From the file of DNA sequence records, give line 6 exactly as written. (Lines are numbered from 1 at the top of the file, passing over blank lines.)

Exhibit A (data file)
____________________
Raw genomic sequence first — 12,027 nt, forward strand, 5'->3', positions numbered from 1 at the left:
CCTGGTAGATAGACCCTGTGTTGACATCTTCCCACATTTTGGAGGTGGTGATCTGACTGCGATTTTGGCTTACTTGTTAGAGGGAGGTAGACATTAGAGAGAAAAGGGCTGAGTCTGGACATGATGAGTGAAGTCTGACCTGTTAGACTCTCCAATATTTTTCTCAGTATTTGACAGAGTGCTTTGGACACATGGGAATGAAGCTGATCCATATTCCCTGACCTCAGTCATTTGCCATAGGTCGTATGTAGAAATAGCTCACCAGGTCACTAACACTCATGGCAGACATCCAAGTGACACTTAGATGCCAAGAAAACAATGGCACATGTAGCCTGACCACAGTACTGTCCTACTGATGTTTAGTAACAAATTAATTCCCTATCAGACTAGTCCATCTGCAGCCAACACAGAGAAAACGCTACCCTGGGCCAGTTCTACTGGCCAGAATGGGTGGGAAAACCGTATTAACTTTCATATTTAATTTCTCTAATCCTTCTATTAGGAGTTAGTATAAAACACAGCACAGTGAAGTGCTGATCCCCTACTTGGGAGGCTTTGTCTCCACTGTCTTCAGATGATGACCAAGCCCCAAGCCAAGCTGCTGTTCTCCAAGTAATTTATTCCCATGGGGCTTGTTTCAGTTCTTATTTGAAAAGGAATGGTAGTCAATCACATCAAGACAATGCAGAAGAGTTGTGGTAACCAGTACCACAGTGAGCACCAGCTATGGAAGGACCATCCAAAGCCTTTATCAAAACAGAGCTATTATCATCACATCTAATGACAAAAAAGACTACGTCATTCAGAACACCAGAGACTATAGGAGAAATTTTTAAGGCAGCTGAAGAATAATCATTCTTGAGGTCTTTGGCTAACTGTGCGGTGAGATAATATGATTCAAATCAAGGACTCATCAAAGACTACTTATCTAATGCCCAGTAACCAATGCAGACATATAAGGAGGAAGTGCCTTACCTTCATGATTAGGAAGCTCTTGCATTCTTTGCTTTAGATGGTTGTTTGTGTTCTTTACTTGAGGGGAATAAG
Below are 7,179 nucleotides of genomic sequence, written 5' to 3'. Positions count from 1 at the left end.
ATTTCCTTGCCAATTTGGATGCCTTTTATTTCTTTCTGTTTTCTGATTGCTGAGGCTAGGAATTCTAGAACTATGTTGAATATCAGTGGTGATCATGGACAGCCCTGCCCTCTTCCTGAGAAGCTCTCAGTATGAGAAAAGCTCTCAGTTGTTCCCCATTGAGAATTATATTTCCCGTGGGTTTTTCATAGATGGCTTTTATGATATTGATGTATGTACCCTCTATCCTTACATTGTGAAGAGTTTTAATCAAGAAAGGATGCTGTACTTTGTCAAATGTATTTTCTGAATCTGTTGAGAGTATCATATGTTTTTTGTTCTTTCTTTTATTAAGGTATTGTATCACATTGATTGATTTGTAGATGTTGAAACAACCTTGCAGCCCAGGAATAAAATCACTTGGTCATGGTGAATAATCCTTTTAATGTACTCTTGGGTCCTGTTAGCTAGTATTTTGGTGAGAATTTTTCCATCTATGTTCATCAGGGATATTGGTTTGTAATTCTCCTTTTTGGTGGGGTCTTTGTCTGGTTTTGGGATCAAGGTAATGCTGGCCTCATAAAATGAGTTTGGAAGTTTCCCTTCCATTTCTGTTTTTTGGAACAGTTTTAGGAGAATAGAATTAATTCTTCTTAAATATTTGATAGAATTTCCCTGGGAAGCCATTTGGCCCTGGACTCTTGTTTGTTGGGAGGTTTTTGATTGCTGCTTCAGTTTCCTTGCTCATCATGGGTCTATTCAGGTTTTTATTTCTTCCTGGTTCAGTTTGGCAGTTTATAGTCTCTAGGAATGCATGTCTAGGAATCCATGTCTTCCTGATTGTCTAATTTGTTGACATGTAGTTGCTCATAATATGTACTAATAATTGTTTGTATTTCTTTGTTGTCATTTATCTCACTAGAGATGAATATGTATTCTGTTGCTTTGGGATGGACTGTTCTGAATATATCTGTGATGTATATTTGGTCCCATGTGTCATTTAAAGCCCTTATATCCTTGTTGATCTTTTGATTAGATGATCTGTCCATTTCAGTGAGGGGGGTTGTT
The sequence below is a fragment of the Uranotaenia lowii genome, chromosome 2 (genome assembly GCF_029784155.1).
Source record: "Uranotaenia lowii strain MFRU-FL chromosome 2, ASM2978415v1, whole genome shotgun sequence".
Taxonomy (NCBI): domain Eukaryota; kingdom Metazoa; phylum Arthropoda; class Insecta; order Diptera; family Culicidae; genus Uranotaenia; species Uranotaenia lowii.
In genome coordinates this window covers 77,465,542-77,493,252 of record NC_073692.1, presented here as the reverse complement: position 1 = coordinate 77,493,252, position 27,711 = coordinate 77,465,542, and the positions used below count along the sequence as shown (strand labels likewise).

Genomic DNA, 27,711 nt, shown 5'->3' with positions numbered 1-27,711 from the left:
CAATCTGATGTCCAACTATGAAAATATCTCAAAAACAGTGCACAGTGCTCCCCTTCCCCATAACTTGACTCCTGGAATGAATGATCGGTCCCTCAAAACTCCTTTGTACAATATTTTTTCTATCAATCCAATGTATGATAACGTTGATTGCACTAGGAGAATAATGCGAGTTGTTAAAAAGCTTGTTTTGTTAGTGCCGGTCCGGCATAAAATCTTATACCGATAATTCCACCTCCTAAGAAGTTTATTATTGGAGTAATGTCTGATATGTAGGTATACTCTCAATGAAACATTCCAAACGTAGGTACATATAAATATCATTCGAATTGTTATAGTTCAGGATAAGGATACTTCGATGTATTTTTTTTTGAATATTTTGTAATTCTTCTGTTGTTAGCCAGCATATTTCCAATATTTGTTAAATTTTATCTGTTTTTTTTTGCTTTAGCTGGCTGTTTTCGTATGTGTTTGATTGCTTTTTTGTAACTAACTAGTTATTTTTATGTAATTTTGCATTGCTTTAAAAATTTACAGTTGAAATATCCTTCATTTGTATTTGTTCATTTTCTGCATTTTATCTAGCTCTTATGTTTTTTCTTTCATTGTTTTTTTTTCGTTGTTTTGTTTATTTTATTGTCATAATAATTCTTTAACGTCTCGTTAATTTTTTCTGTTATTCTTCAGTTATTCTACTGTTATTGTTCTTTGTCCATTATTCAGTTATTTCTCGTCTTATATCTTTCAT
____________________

Source record: "Uranotaenia lowii strain MFRU-FL chromosome 2, ASM2978415v1, whole genome shotgun sequence".